Wet Leg Review: A Dazzling Debut That Easily Lives Up To Its Hype

If any album had a lot to live up to this year, it’s been Wet Leg’s eponymous debut. Off the back of a handful of highly acclaimed singles, the anticipation bubbled away to the point where the hype around them itself had hype.

Wet Leg band


If any album had a lot to live up to this year, it’s been Wet Leg’s eponymous debut. Off the back of a handful of highly acclaimed singles, the anticipation bubbled away to the point where the hype around them itself had hype.

Appearances on The Tonight Show Starring Jimmy Fallon and James Corden’s Late Late Show only wetted the appetite further, as did their second-place finish in the BBC’s Influential Sound of 2022 poll and YouTube’s UK Artist on the Rise 2022 billing.

The question therefore posed of Rhian Teasdale and Hester Chambers was whether they could live up to the high bar set by their singles, such as ‘Wet Dream’ and their novelty song ‘Chaise Longue’ – which alone have garnered over 8 million and 13 million streams on Spotify, respectively. Safe to say, that’s exactly what they’ve achieved with their first album.

In fact, the duo seem unburdened by the weight of expectation, free to move in as much the same way they do in their recent music video for ‘Angelica’, which was shot on their native island.

What this unperturbed aura largely stems from is their ability to point to the absurd with wit and charm – coupled, of course, with catchy hooks and early 00s-sounding guitar. This brings a lightness of touch as they capture and reflect the existential angst of our times. “I try to meditate but I just medicate” (‘Being In Love’); “you’re so woke, diet coke… / I feel Zen, fucking Zen” (‘Oh No’); and quite simply, “suck my fucking dick” (‘Ur Mum’) representing just a handful of pithy, lyrical examples.

All the tracks seem to chart such modern-day concerns, creating a piece that feels total and whole; as though we get to know a little more about these two, simply through the relatable lyrics they throw at us. They are a reflection of us all, with an album that often induces the same wholesomeness as watching Gogglebox.

There are sexier, more glamorous moments too of course. The previously released ‘Wet Dream’ has a climactic swagger about it, whilst the more psychedelic ‘I Don’t Wanna Go Out’, with its vocals that at times resembles Big Thief’s Capacity, is the kind of track that deserves to be listened to during a full-throttled drive at night.

The one thing it potentially risked, pitched at such a register as general despair for the mundanity of the world (and not to mention Teasdale’s “loudest scream” in ‘Ur Mum’), was lacking a release valve; a gentler moment or two to help breathe life into the pulsating prowess most of it holds.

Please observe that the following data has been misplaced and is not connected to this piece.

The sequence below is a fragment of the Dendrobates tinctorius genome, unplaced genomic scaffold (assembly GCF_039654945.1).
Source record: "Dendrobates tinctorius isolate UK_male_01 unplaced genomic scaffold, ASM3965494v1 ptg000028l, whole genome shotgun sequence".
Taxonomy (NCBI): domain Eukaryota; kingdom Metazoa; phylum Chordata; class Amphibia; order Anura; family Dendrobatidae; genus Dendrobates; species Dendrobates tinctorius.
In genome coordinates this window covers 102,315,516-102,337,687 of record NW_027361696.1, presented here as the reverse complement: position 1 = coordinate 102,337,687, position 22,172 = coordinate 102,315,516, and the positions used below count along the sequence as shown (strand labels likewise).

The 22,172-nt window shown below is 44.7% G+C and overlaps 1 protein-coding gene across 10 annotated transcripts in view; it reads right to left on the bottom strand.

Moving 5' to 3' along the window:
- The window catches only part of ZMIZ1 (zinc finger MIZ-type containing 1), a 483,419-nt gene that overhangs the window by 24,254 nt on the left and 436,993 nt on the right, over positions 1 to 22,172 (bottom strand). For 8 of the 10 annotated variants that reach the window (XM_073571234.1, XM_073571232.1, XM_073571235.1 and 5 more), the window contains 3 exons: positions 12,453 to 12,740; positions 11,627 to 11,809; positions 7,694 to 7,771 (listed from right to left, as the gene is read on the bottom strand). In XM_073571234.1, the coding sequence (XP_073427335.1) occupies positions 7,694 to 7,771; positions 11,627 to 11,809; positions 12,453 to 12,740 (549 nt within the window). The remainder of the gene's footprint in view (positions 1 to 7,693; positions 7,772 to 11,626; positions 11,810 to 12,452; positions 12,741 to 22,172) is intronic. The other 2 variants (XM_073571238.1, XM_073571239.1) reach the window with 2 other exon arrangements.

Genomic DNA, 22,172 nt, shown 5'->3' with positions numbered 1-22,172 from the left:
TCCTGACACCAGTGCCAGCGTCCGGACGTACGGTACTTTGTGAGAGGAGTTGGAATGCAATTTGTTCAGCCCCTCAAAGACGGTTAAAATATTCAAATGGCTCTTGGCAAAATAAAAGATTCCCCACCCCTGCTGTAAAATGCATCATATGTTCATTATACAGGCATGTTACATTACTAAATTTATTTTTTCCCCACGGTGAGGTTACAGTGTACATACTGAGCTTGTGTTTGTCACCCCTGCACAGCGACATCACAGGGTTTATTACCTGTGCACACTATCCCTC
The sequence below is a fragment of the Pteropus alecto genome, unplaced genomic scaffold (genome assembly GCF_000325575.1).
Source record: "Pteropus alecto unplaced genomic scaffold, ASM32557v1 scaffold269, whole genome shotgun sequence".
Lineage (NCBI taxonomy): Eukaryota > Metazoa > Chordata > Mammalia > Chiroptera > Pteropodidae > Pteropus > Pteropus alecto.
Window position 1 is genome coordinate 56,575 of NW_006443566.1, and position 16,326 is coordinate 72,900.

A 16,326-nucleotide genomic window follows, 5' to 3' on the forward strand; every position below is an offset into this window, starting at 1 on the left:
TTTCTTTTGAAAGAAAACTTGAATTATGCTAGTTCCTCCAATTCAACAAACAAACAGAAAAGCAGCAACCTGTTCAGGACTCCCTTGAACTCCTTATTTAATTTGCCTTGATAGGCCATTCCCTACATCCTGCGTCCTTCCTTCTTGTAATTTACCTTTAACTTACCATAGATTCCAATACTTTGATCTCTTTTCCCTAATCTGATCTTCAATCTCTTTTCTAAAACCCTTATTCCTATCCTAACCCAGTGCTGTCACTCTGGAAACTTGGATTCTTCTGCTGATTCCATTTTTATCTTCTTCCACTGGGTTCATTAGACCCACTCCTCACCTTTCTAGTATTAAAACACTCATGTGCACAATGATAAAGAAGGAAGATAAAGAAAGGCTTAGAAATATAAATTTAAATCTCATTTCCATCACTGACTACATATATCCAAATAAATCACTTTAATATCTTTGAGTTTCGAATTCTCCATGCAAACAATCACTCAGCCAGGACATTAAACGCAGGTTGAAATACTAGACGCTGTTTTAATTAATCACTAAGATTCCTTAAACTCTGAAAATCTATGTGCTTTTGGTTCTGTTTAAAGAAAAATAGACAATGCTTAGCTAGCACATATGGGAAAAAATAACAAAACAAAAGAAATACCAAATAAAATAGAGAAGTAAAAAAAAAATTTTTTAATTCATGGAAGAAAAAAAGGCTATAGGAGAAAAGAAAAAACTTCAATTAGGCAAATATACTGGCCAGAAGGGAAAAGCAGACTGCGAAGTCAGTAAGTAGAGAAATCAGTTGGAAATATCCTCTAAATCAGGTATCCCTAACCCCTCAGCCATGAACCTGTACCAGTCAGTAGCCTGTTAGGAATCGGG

Wet Leg Isle of Wight

Thankfully, parts of ‘Convincing’ – which sees Chambers take up the vocal mantle (resembling a husky, subtler Stevie Nicks) – and the synthy, sorrowful ‘Loving You’, do the job. (Not that the latter should be seen as too heart-rending, with wry lyrics such as “You say you think about me in the midnight hour / I know that you’re just rubbing one out up in the shower, honey”).

It would be an added for this album to show just slightly more range — the sort which real masterpieces demonstrate. Though you expect once more in their stride, this band will go the distance and exhibit that at some point in the future. I therefore fall foul of the classic five-star reviewer conundrum: this album isn’t 100% perfect, which the full marks would suggest.

Some artists aim to try and transport their listener to another world, acting as a means of escapism. This is even hinted at by the “somewhere in the land of leg” messaging splashed across the music video for ‘Ur Mum’, realised earlier this week.

Yet really, what Wet Leg do so well is make a narrative and artistic merit of the world most of us already occupy: the world of ‘Supermarket’, the album’s penultimate track, and of a disappointing, drink-fuelled house party as told through the story of ‘Angelica’.

The conclusion of the album, ‘Too Late Now’, even breaks out into a brilliantly self-aware and self-conscious pattern of thought, which once again bears a strong dose of relatability. Teasdale’s candid lines “I don’t need no dating app to tell me if I look like crap / to tell me if I’m thin or fat to tell me should I shave my rat” eventually even become an admittance that “I’m not sure if this is a song”.

It very much is – and a good one at that, from a band that appear to be making the entire Isle of Wight (finally) look cool. Their existential depth, intelligent relatability in their lyrics and, quite simply, some fucking great musicality, will no doubt stand them in good stead. We have a habit of building artists up, only to knock them down. You would imagine, and hope, Wet Leg’s anti-celeb ability to note the absurd in everything will slice right through this.

Rhian Teasdale and Hester Chambers were tasked with living up to the hype of their popular singles. With this debut, they’ve shown they have more than a leg to stand on – a slippery one at that – and in fact remain firmly planted amongst the next batch of great British bands.

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